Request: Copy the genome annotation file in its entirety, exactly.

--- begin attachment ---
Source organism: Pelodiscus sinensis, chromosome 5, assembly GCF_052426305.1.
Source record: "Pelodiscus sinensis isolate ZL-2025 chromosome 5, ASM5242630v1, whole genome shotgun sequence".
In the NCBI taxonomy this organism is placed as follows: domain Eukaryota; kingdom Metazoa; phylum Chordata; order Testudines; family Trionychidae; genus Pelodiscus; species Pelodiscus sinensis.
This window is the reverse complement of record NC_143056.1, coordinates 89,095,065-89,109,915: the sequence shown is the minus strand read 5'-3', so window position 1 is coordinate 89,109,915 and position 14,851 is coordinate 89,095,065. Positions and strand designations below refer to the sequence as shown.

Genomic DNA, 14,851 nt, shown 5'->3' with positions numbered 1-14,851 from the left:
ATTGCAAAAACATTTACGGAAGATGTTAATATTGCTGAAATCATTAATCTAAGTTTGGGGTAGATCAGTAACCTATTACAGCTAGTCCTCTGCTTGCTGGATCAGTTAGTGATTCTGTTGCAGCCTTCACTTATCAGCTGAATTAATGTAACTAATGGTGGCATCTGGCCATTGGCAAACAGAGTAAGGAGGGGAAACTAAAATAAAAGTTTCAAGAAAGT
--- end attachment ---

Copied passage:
Source organism: Pelodiscus sinensis, chromosome 5, assembly GCF_052426305.1.
Source record: "Pelodiscus sinensis isolate ZL-2025 chromosome 5, ASM5242630v1, whole genome shotgun sequence".
In the NCBI taxonomy this organism is placed as follows: domain Eukaryota; kingdom Metazoa; phylum Chordata; order Testudines; family Trionychidae; genus Pelodiscus; species Pelodiscus sinensis.
This window is the reverse complement of record NC_143056.1, coordinates 89,095,065-89,109,915: the sequence shown is the minus strand read 5'-3', so window position 1 is coordinate 89,109,915 and position 14,851 is coordinate 89,095,065. Positions and strand designations below refer to the sequence as shown.

Genomic DNA, 14,851 nt, shown 5'->3' with positions numbered 1-14,851 from the left:
ATTGCAAAAACATTTACGGAAGATGTTAATATTGCTGAAATCATTAATCTAAGTTTGGGGTAGATCAGTAACCTATTACAGCTAGTCCTCTGCTTGCTGGATCAGTTAGTGATTCTGTTGCAGCCTTCACTTATCAGCTGAATTAATGTAACTAATGGTGGCATCTGGCCATTGGCAAACAGAGTAAGGAGGGGAAACTAAAATAAAAGTTTCAAGAAAGT